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Sunday, February 20, 2011

Vermin...or awesome bird of prey? The red kite is back in British towns


Flying high: Back from the brink of extinction, the red kites are flourishing across Britain

In Victorian times they were treated like vermin and hunted to the brink of extinction.

But red kites are once again flourishing across Britain, thanks to the efforts of conservationists...and local councils who leave household rubbish to pile up.

The birds of prey are natural scavengers, and experts believe the growing amount of food thrown away, combined with less frequent bin collections, is helping the species thrive.

In Reading up to 60 red kites have been spotted from the roof of a multi-storey car park, apparently watching for the roadkill on which they like to feed.

Earlier this month, BBC1’s The One Show featured a flock attracted to the waste left at a roadside cafe in Oxfordshire, and there have also been sightings in Leeds, Gateshead, Manchester, Birmingham, Coventry and Hampstead and Hackney in North and East London.

Despite the efforts of conservationists, the numbers of red kites plunged to just a handful of breeding pairs in the 1960s, confined to rural mid-Wales.

But a concerted reintroduction programme begun 20 years ago means that there are now thought to be 1,800 breeding pairs across the country.

In medieval times, red kites proliferated in Britain.

By snatching discarded food from the streets, they helped keep towns and cities clean – and kites were protected by a Royal decree, with the death penalty for killing one.

William Shakespeare wrote about their habit of stealing laundry to adorn their nests, and they are known to have carried away dolls, teddy bears and toy cars.

However, by the 16th Century, kites were considered vermin, with a bounty placed on their heads.

By the 1890s, they had been virtually wiped out by landowners who wrongly believed they killed their lambs.

But in the early 1990s, the RSPB released a batch of red kites into the wild in the Chilterns, the first of several such reintroductions across Britain.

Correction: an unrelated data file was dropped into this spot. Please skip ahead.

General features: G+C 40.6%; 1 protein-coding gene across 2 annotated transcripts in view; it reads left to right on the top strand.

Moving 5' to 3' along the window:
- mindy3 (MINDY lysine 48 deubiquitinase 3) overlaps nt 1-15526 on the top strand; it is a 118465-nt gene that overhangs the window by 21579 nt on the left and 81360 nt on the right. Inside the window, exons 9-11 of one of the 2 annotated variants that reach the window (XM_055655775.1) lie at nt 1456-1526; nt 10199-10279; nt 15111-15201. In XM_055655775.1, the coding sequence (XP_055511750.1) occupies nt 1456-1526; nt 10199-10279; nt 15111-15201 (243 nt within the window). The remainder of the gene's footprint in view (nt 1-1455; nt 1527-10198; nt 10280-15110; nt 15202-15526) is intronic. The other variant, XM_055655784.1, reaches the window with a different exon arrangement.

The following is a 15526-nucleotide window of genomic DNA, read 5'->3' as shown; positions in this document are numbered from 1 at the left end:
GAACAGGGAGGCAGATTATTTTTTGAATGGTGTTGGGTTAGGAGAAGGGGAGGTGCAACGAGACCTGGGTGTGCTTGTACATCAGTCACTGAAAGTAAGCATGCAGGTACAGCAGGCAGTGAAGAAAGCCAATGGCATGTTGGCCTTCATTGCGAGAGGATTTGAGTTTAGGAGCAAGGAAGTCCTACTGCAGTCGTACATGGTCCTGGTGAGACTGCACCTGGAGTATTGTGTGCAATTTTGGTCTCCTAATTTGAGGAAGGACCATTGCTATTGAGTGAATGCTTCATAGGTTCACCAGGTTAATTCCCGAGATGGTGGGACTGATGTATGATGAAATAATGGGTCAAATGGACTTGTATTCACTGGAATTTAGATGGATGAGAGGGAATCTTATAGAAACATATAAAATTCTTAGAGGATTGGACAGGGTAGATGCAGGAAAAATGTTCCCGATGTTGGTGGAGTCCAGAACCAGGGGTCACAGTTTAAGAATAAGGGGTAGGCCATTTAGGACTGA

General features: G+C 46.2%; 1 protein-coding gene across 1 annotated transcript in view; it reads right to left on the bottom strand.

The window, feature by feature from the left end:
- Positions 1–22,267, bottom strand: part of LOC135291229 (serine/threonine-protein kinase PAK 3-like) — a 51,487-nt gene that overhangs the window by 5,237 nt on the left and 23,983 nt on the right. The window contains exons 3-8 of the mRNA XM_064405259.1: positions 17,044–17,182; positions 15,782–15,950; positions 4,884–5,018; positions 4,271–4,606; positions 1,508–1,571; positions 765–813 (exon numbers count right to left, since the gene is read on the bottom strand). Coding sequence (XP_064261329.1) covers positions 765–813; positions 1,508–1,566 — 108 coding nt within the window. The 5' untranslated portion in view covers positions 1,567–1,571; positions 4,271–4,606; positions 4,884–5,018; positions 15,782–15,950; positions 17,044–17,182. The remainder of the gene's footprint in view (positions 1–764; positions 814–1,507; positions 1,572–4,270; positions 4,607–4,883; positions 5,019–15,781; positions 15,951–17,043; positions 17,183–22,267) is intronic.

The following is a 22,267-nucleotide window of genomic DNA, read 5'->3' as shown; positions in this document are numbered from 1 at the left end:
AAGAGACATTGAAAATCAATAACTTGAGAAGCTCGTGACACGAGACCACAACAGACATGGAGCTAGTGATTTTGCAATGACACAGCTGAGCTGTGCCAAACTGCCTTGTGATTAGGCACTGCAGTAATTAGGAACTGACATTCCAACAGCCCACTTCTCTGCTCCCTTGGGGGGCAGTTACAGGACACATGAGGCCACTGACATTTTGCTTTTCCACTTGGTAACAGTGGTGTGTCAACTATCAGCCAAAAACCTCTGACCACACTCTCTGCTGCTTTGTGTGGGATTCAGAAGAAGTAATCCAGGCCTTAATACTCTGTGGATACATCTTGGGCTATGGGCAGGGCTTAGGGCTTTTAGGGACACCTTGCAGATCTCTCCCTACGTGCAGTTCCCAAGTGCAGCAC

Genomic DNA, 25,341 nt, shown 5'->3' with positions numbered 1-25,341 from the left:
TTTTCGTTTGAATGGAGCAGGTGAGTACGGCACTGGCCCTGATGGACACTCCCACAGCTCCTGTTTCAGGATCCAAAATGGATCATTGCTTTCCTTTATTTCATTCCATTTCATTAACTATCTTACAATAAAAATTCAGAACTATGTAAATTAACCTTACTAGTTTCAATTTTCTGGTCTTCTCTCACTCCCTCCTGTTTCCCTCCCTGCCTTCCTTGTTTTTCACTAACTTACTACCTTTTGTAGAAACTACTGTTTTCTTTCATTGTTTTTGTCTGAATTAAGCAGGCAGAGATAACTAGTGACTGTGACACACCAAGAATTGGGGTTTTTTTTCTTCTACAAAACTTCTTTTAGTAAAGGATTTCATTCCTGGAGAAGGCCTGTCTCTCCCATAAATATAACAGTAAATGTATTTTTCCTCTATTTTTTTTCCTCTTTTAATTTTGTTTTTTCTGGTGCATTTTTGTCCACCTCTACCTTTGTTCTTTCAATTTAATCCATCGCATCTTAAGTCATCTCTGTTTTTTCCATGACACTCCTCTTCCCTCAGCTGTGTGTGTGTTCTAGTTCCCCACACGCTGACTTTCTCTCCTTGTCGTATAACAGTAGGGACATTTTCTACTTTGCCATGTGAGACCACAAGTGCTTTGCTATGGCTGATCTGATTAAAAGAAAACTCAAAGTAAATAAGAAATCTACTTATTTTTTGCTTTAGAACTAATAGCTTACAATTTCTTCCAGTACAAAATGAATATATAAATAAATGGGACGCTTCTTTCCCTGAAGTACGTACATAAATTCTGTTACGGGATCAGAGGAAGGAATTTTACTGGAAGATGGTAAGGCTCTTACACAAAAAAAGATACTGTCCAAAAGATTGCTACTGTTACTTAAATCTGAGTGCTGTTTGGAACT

Soaring again: A red kite spotted over houses near Slough in Berkshire. Up to 60 have been seen in Reading

One of the sites used was the Buckinghamshire estate of the late American-born multi-millionaire Sir Paul Getty, who hired security guards to protect nests from egg collectors.

Wildlife experts said red kites are drawn to cities because they do not like live prey.

Grahame Madge from the Royal Society for the Protection of Birds said: ‘The red kite is a scavenger, not a hunter, and the birds will gather to feed on carrion, mainly dead rabbits, mice and pheasant, and animals killed on the road.

‘They are not the fearsome predators that people in the Victorian era thought them to be and they are not like a sparrowhawk or kestrel, which would go for a live prey.

‘There have been complaints about red kites attacking dogs and cats but I think these would be very occasional instances.’

Experts believe the growing amount of food thrown away, combined with less frequent bin collections, is helping the red kite species thrive

John Bryant, an urban wildlife expert, said that the amount of food thrown away by families was fuelling the wildlife invasion.

‘The problem is that we’ve got all these bin bags that are raided at night by foxes, rats and squirrels, then the contents are strewn on streets and in gardens,’ he said.

‘Red kites are scavengers and it is not surprising they are also now being spotted in towns.

‘If wheelie bins are too full because the rubbish is not collected as frequently as it once was, people will leave black bags on top or put them inside but not close the lid, so the wildlife can still get at them.

‘In some areas, people are expected to leave black bin bags in the street to be collected. That is an invitation to scavengers.’

source: dailymail


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